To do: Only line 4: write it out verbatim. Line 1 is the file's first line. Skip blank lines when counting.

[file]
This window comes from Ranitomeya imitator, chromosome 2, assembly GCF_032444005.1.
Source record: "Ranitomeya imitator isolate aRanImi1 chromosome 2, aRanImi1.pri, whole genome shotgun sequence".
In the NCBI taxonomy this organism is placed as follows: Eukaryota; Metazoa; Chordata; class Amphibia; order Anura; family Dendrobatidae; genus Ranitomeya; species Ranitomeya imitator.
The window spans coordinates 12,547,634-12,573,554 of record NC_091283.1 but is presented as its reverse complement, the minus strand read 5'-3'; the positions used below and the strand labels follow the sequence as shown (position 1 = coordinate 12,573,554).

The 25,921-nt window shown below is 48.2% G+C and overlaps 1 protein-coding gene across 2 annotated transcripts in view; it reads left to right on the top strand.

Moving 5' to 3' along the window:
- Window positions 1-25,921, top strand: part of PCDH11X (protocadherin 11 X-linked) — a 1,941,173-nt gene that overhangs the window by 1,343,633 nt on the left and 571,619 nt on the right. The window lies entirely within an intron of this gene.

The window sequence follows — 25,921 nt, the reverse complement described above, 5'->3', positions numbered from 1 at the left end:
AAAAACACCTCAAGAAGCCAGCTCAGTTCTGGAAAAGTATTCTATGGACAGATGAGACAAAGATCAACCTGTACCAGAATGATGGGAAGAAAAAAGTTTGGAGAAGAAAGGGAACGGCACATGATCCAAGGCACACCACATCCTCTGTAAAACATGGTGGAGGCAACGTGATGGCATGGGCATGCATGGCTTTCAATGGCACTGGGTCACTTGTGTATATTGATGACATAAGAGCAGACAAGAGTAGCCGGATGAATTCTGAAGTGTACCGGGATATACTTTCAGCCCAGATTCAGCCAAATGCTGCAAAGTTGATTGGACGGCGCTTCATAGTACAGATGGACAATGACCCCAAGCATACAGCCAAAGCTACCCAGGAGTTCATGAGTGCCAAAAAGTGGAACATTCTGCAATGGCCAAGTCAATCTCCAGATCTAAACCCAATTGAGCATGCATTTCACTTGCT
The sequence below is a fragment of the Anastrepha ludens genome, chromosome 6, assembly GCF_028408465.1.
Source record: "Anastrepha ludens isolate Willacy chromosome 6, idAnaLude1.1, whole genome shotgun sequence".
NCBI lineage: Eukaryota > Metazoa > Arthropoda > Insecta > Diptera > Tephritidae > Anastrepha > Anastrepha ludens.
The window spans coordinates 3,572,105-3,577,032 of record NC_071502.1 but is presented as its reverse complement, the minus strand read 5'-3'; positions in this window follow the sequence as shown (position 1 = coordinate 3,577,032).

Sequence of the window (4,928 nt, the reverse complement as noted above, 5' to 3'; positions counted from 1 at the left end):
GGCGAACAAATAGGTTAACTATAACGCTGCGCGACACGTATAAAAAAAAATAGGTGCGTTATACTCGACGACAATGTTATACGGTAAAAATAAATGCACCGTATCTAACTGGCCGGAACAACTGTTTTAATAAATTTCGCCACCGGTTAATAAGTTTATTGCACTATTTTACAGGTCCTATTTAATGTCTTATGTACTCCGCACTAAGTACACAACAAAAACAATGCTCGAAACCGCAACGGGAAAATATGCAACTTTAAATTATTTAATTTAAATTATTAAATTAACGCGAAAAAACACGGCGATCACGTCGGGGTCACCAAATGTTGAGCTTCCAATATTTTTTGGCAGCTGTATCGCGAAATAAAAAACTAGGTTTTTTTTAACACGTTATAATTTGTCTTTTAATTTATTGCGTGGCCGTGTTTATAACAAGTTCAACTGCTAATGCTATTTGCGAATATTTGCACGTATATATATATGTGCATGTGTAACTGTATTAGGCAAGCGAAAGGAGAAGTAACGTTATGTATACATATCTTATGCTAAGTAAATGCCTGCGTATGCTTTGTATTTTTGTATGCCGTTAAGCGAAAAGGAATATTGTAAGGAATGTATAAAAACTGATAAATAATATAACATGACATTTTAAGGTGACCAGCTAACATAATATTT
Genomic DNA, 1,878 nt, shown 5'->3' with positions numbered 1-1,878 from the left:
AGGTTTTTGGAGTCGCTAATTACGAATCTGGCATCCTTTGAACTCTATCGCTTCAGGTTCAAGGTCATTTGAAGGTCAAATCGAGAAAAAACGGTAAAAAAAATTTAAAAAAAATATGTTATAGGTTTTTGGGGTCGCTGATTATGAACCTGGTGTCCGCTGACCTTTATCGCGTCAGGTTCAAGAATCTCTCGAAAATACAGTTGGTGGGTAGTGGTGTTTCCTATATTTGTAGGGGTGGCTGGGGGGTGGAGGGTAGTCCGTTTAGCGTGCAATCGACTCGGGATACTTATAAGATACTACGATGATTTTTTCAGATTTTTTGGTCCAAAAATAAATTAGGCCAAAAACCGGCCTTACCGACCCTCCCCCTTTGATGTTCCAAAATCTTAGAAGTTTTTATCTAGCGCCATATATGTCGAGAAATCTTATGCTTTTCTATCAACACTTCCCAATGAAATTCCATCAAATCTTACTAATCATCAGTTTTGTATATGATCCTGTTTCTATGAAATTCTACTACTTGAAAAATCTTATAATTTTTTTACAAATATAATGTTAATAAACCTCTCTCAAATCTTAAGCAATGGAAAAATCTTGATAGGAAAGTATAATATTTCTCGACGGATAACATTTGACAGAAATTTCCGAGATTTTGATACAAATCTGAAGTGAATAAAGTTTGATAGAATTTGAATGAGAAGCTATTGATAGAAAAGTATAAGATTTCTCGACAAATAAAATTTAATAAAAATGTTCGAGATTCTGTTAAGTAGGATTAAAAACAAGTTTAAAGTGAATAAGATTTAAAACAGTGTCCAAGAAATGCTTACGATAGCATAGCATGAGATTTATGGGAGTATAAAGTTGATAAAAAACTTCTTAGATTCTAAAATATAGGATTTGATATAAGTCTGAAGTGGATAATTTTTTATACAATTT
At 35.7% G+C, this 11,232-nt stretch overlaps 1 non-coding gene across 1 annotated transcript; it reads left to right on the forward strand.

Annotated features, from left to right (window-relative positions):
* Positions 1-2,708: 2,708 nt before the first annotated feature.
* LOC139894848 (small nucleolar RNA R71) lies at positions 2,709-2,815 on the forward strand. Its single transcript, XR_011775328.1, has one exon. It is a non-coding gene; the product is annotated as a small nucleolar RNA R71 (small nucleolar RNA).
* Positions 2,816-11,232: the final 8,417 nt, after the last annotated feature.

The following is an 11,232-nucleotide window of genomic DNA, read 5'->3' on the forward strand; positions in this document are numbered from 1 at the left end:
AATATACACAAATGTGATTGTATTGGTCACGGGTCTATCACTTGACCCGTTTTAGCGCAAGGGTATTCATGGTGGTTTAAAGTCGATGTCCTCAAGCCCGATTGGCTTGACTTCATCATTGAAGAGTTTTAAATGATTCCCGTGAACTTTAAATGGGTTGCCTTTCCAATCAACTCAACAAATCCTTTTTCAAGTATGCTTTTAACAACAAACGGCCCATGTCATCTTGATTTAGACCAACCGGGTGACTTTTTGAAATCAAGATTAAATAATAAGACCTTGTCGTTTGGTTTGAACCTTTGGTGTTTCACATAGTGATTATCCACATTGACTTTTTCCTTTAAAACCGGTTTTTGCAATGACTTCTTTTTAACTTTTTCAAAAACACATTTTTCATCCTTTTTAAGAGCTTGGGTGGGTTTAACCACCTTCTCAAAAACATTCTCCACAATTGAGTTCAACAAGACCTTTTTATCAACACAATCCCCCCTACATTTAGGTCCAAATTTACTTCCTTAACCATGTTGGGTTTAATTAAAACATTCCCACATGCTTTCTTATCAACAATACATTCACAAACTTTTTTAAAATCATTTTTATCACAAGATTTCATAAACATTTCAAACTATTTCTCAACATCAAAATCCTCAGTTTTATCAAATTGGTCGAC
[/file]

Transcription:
The window spans coordinates 12,547,634-12,573,554 of record NC_091283.1 but is presented as its reverse complement, the minus strand read 5'-3'; the positions used below and the strand labels follow the sequence as shown (position 1 = coordinate 12,573,554).